Brexit round-up – week commencing 5 Dec 2016


Matrix’s Legal Support Service provides a weekly round-up of Brexit-related links and news.

Brexit and the UK constitution

  1. In the Supreme Court’s Article 50 challenge, the Government has argued that the High Court should have afforded more weight to the Brexit referendum outcome. The UKSC blog has been live-tweeting the hearing, and the Supreme Court has published the parties’ written arguments and daily hearing transcripts. Robert Craig has written a summary of the ‘statutory basis’ argument seen in the art 50 challenge.
  2. Theresa May is confident that MPs “will not dare” to defy the referendum result and vote against the triggering of art 50 if the Government lose their appeal.
  3. The Supreme Court has been urged to throw out the case, with Downing Street lawyers claiming Parliament’s support for exiting the EU was conclusively demonstrated this week.
  4. Michael Zander QC has questioned whether the Sewel Convention could prevent Brexit.
  5. A group of Conservative MPs have warned that they could lose the next general election if Theresa May pursues a ‘hard’ Brexit.
  6. The Law Society has responded to the Justice Select Committee’s inquiry into the impact of Brexit on the justice system. The Financial Markets Law Committee have published a paper on issues of legal uncertainty arising from Brexit, considering the application of English law, the jurisdiction of English courts, and the enforcement of English judgments.
  7. The Lords’ EU Committee Chairman has visited Cardiff to discuss Brexit with devolved legislatures.
  8. A crowdfunded case is to go before Irish High Court to determine whether art 50 is revocable – seeking a reference to the CJEU.

The UK’s post-Brexit deal with the EU

  1. Theresa May has now agreed to set out her Brexit plans before triggering article 50, also claiming she wants a “red, white and blue Brexit” with an ambitious deal. In the Commons vote, MPs have supported the Government’s plan to start formal talks on Brexit by the end of March next year, and the Labour motion calling for Parliament to “properly scrutinise” the Government’s proposals for leaving the EU.
  2. The chief EU negotiator, Michel Barnier, has urged Britain to be realistic about what new EU trade terms can be agreed in Brexit talks compressed into 15-18 months, stating that the UK will have less than two years to agree its exit in a tough negotiating timetable set by the bloc. However Andrew Tyrie MP, Chairman of the Treasury Committee, has responded stating that such comments are “calculated to raise the political temperature”.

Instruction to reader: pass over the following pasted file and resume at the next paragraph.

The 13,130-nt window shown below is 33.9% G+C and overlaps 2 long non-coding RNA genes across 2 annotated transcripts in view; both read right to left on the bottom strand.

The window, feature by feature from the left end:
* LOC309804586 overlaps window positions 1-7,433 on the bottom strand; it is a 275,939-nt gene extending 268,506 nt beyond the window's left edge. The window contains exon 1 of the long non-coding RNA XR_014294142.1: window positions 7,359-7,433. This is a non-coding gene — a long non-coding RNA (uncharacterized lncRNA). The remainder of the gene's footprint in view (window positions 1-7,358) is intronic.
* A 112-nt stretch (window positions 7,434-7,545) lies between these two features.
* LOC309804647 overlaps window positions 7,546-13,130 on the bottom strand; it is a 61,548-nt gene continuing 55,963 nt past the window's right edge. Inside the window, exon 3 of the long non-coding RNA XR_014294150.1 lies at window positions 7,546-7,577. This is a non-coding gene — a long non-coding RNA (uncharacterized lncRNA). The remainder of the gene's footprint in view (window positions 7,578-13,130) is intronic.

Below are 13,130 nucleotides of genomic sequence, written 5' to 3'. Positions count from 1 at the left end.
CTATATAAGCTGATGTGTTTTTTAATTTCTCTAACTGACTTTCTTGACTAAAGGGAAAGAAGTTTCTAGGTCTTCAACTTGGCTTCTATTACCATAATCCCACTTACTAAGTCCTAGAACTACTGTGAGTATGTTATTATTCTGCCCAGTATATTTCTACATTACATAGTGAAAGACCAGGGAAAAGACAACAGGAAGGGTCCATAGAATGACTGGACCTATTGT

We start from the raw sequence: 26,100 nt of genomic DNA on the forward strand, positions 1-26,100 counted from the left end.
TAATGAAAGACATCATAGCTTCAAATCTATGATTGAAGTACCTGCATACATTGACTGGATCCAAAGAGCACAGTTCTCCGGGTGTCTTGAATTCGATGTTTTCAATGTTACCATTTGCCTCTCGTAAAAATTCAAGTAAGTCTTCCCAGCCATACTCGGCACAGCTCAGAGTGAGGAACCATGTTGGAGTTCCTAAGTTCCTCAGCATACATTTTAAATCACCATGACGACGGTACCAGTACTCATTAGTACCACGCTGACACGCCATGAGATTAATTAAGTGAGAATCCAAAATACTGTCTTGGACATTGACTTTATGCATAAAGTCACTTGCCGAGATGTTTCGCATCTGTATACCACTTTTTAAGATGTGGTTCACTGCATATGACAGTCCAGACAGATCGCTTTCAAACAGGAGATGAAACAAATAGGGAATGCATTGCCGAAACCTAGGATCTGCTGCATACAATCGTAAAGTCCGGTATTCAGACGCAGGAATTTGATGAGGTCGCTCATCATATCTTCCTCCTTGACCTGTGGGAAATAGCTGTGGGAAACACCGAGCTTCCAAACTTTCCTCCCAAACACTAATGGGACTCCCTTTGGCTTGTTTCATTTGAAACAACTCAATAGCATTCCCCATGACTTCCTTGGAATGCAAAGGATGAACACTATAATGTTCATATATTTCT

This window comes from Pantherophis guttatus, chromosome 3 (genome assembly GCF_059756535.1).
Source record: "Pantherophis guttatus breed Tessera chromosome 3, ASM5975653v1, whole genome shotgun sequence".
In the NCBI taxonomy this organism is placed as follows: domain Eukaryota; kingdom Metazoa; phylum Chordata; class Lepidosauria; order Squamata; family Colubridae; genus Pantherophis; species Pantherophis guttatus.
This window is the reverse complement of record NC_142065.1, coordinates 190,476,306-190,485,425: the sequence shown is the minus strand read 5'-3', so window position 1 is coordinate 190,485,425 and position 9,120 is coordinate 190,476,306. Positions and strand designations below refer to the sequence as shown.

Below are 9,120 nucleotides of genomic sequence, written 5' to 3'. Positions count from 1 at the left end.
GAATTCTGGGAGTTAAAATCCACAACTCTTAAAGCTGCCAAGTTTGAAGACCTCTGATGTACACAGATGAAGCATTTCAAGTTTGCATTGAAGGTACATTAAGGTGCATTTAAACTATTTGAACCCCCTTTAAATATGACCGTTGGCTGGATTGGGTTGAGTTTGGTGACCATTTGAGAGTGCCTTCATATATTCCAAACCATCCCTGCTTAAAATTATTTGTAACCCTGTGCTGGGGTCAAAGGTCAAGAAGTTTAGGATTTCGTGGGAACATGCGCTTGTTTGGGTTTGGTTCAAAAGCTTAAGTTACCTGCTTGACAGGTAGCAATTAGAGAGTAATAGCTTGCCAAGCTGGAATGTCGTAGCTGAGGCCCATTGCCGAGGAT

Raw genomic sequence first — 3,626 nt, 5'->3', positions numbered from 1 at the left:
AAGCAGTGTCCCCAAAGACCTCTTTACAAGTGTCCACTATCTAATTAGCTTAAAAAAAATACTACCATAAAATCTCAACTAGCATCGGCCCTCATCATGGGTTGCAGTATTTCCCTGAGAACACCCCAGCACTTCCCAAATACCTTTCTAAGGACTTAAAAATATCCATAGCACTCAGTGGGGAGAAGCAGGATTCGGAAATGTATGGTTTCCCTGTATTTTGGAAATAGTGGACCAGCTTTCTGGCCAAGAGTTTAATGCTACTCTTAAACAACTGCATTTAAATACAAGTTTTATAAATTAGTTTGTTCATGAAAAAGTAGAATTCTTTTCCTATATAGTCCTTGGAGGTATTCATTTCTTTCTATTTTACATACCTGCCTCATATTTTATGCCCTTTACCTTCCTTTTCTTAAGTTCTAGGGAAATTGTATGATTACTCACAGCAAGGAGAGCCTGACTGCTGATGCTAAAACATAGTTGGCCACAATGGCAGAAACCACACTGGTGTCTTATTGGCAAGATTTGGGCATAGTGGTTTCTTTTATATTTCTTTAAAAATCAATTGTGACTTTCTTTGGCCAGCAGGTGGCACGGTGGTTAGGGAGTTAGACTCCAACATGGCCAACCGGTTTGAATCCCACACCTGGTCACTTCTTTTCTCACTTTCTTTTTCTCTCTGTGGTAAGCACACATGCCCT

The Independent has claimed that Ministers believe that legal disputes may have to be settled by European judges even after Brexit.
  3. It is doubtful, according to The Conversation, that Britain will be as easily able to find post-Brexit trade partners in the Commonwealth as Theresa May has suggested.

Impact of Brexit on the economy

  1. Philip Hammond and David Davis have promised a “smooth and orderly transition” post-Brexit in a meeting with high-profile financial services chiefs.
  2. The Financial Times reports that Brexit fears have kept London’s FTSE 100 behind global peers.
  3. According to the National Institute of Economic and Social Research the British economy will see its growth hampered by a fall in immigration from Europe following the Brexit vote, though low-paid workers in some sectors will see a “modest boost” to their income.
  4. The International Trade Minister, Lord Price, and Australia’s Minister of Trade, Steven Ciobo, have met in Australia for the inaugural meeting of the Australia-UK Trade Working Group, where the early priorities for the Group and the future of a free trade agreement following Brexit were discussed.

Brexit as it affects Practice Areas:

Competition and Regulatory

Blackstone Chambers has published articles considering the issues likely to be encountered in claimants establishing English jurisdiction where there are causes of action based on foreign laws, and more broadly what will happen to the UK’s competition law regime.

Bird & Bird have discussed the competition law implications of Brexit.

John Holland and Catherine Robert have forecast the implications of Brexit for financial crime regulation in the New Law Journal (pay-wall).


The Law Society of Ireland has revealed it has admitted a record 810 English qualified solicitors to the roll by this year as leading UK firms rush to secure a second jurisdiction for their lawyers in the wake of the Brexit vote.


The Legal Action Group has highlighted some key immigration law issues that are likely to arise when the UK leaves the EU.

According to the European Parliament’s chief negotiator, Guy Verhofstadt, British people will be offered the chance to individually opt-in and remain EU citizens as a proposal in Brexit negotiations.